Whether you are a veteran car buff or a person who rarely peeks under your car’s hood, it’s a good idea to be reminded about suspension maintenance.
At one point while driving recently on the open highway, I noticed that an older sedan traveling in front us was a perfect example of a car that needed shocks. Now how did I know that the car needed shocks and not springs?
Every time this vehicle hit a bump or irregularity on the road it would bounce over the bump and then continue to rock up and down for a few hundred feet down the road. Rather than rebound and stabilize after the road bump, the car just continued to bounce along over every bump. When a vehicle hits a bump or an irregularity on the road surface, the job of the springs in the suspension system is to lessen the impact of a bump to the body/frame and passengers.
The springs also bring the tires back in quick contact with the road surface after being bounced up in the air by a bump. The job of the shock absorbers is to dampen the springs — to help still them after they have done their job going over a bump. That is, shocks keep springs from going boing-boing-boing on down the road. So a mechanical conversation between springs and shocks would go like this: “Hey! Hey!! Wow! B-o-oing! A bump!! Zowie!” say the springs. “OK, OK, we passed that bump now — steady now, time to stabilize,” the shocks respond.
Shock Absorber Function
A shock operates using hydraulics. Basically, a shock absorbent is a cylinder attached at the top end to your car’s frame — and the bottom end to an arm of the suspension. Each wheel on a vehicle has its own corresponding shock absorber. The shock cylinder has two pieces that slide up and down over each other, housing a piston (like a toilet plunger) inside.
The piston operates on a principle like the oar in a row boat. Just like you can’t “zip” an oar through the water, that piston moves up and down inside the shock cylinder resisted by a sealed-in amount of oil. When the plunger’s seal goes bad or the shock oil leaks out, that’s when the shock needs replacement. Pretty simple.
Although the sedan that I described observing on the road was certainly not comfortable for the passengers in it — in fact, as the car bobbed up and down, so did the passengers’ heads — it was also hazardous. Shocks and springs affect the safe and responsive handling of a vehicle as well as its comfort.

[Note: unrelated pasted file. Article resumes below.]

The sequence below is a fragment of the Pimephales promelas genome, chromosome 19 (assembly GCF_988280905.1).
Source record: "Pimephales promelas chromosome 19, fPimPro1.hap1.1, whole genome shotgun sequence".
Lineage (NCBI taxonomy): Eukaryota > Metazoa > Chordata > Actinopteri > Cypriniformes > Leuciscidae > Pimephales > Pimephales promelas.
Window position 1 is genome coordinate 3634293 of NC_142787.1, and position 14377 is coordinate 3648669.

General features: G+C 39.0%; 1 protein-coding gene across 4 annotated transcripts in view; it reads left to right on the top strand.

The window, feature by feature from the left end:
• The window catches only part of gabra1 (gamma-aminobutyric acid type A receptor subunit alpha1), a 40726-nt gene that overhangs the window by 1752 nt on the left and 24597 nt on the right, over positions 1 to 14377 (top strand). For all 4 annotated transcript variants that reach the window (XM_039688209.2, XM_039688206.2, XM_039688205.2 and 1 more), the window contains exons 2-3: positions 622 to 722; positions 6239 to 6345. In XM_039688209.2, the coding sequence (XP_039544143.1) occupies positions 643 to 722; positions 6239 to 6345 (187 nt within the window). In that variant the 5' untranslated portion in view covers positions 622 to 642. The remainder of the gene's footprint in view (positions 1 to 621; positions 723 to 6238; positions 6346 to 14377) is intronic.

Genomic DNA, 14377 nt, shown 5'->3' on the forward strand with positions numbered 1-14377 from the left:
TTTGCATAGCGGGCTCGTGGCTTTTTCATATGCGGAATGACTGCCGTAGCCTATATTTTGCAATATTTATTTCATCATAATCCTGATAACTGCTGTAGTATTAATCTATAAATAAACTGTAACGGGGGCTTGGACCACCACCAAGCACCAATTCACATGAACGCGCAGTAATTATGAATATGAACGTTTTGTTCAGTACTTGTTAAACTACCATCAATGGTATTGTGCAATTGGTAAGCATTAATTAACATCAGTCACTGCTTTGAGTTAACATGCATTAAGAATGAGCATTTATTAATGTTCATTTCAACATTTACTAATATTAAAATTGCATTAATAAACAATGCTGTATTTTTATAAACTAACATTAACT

Shocks and Safety
The Car Care Council points out that on a rough, winding road the driver of a car with worn shocks also in danger of losing control. Weak shocks permit excessive rebound of the wheels, allowing them to become airborne. During this brief period that the tires are in the air, they lose contact with the road surface — and steering and braking control can be lost. If shocks and struts were like tires or windshield wipers, you would immediately know when they’d gone bad. But they’re not.
Shocks wear out gradually over time from normal everyday driving. That’s why you should have your shocks inspected regularly. By the way, the term “struts” that you hear (e.g., “MacPherson struts” on many new cars) means essentially the same thing as shocks.
Now, how often do you replace shocks? If your vehicle has more than 25,000 miles on it, you should be sure to have your auto technician give your shocks an inspection at your next service. However, that does not mean that shocks only last 25,000 miles.
Shocks can endure as much as 40,000 to 50,000 miles — it really depends on the kind or driving that you do. If you tow a trailer, drive a four-wheel drive vehicle over rugged terrain, or drive a ranch road daily, you’re going to get shorter shock life. In addition to continued bouncing or accumulated mileage, other signals of potential worn shocks are: roll or sway on turns; front-end dive during braking and rear-end squat during acceleration; vehicle “bottoming out” (with a thump) over larger bumps.
Though we have focused primarily on shocks to this point, the springs in your vehicle’s suspension also require periodic inspections. Since the springs are designed in variations and sizes of formed “sprung” iron, they are relatively simple. Unlike shocks, springs can sometimes last for the life of a car. However, springs can wear out earlier due to fatigue from heavy-duty use, such as towing or carrying regular heavy loads or extra passengers.
Worn springs typically exhibit their fatigue by allowing the car to sag in the front or rear, or on one side more than the other. Of course, all the vehicle’s springs can be fatigued and that will cause the car to ride lower. Each of these cases of worn springs require replacement, as the any vehicle’s sagging will adversely affect steering, alignment and — most importantly, safety. Any comments or questions?